Medal Masters has not been far from my reach much in the past few days. I’ve been using any excuse I can find to play the game. Even though Nexon’s newest casual RPG is very much like the dozens of others currently available on the App Store, Medal Masters has been a hard game to break away from. I credit that completely due to the thrill of battle.

In Medal Masters, players collect an army of cool little characters to use in battles against A.I. opponents as well as other players. Each character belongs to a particular character class, power ranking, element, and features their own unique special abilities and leadership passives that can augment other characters in their group. By taking into consideration abilities, passives, and classes, a strategic player can turn a team of weaklings into a formidable opponent for their enemies.

Battles in Medal Masters are the highlight of the game.

Medal Masters review

The battles happen in real-time, and watching your team of five soldiers run across the battlefield at the enemy team is surprisingly satisfying. The warriors lead the charge, their bulky armor taking the brunt of the opposition’s attacks. Any lancers in your group will be just behind the warriors, dealing bursts of damage with their long spears. Behind the lancers are the lightly-armored archers, mages, and healers who can pelt the enemy’s front-line from a distance and heal up the units on your own front-line.

Watching battles unfold is always a neat little sight to behold. But if you get too caught up in the moment you might miss a decisive opportunity to Blitz and secure victory.

Medal Masters review

Blitzing is the key component of battle in Medal Masters. As each character attacks, they charge up their special ability. When fully charged, players can select the special ability and (if there is enough mana for it) they can use it against the enemies. A little cinematic plays each time a special ability is utilized, during which players have a very brief window in which to tap the screen and trigger a Blitz, which is an even stronger use of that ability.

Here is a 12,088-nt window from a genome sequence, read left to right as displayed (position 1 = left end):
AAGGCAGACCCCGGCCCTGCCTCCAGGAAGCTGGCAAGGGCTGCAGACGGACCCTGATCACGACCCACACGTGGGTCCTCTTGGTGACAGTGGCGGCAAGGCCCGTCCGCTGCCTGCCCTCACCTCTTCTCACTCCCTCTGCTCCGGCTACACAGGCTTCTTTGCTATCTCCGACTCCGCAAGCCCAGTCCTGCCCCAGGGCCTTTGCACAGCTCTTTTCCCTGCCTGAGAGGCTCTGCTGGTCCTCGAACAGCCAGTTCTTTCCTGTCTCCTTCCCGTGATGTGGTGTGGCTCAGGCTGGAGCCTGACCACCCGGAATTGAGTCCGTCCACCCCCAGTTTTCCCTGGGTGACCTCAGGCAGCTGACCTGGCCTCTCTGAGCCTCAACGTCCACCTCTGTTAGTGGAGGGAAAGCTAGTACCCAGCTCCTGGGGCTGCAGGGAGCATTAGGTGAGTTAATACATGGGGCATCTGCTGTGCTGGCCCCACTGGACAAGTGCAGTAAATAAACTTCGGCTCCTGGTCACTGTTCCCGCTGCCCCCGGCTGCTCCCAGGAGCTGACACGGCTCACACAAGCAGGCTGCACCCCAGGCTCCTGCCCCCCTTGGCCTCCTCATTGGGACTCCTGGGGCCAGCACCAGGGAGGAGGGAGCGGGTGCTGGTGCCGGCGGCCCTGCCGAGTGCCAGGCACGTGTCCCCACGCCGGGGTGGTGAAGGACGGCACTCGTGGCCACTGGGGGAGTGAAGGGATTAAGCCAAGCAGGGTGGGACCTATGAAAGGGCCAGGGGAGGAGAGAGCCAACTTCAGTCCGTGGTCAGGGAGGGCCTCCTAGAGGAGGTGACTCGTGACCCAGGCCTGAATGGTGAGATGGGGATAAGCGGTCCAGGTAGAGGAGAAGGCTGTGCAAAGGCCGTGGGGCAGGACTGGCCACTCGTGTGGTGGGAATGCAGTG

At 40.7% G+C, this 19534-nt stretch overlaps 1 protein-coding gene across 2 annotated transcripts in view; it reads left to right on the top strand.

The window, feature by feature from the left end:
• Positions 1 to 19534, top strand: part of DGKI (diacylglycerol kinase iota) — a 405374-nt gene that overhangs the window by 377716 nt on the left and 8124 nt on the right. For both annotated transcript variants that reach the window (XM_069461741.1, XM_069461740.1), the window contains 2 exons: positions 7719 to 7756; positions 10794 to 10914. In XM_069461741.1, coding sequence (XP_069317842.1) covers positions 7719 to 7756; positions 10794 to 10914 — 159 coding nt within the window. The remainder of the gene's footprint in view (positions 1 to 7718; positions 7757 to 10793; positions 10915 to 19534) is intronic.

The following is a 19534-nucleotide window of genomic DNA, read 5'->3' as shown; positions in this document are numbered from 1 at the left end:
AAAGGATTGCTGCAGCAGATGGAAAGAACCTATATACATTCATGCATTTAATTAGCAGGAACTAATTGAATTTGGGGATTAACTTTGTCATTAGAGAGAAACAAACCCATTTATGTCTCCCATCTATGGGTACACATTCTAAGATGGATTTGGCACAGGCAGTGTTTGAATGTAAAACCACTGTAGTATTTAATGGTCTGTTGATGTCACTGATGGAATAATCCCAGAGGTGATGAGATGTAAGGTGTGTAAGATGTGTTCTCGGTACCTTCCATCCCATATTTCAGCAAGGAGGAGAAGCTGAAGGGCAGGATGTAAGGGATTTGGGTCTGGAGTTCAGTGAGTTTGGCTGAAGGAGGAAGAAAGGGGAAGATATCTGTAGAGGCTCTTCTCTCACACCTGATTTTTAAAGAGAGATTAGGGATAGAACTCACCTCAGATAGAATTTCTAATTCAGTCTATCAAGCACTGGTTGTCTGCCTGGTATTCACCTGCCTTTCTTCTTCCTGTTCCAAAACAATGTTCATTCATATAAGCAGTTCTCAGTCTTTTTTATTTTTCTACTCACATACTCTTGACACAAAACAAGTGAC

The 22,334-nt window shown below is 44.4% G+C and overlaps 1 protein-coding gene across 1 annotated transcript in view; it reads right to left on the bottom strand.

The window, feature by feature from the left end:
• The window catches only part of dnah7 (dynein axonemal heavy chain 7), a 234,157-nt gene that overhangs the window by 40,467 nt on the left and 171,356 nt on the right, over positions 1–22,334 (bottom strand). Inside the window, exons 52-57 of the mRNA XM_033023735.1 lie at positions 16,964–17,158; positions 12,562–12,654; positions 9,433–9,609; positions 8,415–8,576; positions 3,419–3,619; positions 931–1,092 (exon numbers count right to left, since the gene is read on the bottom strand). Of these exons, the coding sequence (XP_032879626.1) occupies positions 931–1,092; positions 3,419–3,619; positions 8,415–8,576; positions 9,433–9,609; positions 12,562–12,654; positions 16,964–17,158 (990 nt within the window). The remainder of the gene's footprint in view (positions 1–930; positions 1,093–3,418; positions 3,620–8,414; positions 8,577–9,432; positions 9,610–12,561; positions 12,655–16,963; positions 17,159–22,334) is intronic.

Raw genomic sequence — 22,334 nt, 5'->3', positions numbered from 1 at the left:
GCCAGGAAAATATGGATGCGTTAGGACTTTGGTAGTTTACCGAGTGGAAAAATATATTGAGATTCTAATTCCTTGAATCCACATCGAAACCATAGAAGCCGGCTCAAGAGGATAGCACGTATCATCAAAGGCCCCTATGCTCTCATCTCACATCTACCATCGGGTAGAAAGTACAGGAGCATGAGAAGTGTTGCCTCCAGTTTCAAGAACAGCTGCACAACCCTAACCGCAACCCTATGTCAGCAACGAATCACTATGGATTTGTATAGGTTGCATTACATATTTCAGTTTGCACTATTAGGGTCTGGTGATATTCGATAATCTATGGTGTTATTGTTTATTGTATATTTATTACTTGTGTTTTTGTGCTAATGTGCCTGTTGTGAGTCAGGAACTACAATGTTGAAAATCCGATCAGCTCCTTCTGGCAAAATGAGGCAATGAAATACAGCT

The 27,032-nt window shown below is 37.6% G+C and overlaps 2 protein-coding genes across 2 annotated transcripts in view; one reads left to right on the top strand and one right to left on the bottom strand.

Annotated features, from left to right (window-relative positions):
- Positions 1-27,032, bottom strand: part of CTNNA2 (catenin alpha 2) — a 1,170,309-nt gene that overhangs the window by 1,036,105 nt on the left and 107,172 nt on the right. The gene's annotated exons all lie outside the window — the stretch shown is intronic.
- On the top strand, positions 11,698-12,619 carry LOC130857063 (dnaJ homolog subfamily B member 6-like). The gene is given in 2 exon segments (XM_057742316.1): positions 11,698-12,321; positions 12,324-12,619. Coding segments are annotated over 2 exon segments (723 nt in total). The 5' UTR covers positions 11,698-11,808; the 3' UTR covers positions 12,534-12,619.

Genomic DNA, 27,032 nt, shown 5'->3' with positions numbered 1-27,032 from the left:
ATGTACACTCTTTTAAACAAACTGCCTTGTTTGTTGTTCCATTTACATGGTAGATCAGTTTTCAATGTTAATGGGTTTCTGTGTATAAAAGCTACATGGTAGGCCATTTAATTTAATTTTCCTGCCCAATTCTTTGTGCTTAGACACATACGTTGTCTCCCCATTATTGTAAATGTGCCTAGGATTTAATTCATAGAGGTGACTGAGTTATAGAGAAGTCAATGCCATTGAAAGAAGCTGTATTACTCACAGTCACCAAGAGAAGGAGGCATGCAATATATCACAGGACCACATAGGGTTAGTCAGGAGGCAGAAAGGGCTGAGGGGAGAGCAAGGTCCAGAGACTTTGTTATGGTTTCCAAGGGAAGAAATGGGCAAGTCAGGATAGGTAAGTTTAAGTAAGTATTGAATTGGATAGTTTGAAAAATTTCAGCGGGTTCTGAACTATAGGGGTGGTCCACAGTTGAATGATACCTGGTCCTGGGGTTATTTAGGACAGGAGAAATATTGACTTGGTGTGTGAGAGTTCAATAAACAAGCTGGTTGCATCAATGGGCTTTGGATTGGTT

Triggering the Blitz is a little mini-game, requiring equal parts skill and luck. When a special ability is activated a Blitz ring surrounds the character and a bigger ring appears and quickly shrinks into the character. To trigger the Blitz players must tap when the shrinking ring is just aligned with the Blitz ring. It all happens in under a second, so it’s a real challenge to nail, but very satisfying when accomplished. Those intense moments serve well to keep my attention fully onto the game, even if I was partaking in my fourth or fifth back to back battle.

Outside of battles, Medal Masters is not nearly as exciting. The game functions almost identically to nearly every other popular, casual RPG that I’ve played in recent memory; from the star-based character ranking system, to the ability to evolve characters to boost stats, down to the daily log-in rewards. As cute as the characters are in Medal Masters, they can’t disguise the fact that the game has borrowed almost everything else from games that have come before it. A slightly unique Barracks mechanic allows you to slowly level up your characters, even when you’re not playing, but the fact that you have to level up, evolve, awaken, and “skill up” your characters separately dampers that otherwise efficient option.

At its best, Medal Masters is an exciting little RPG to play that’s filled with collectibly cute characters. At its not so best, it’s an all-too-familiar RPG experience that gives me little reason outside of the battles to keep playing. Medal Masters could have been a top-tier recommendation had it been released about a year ago, but unfortunately, it’s a little too late to the front-line to really wow us like it could have.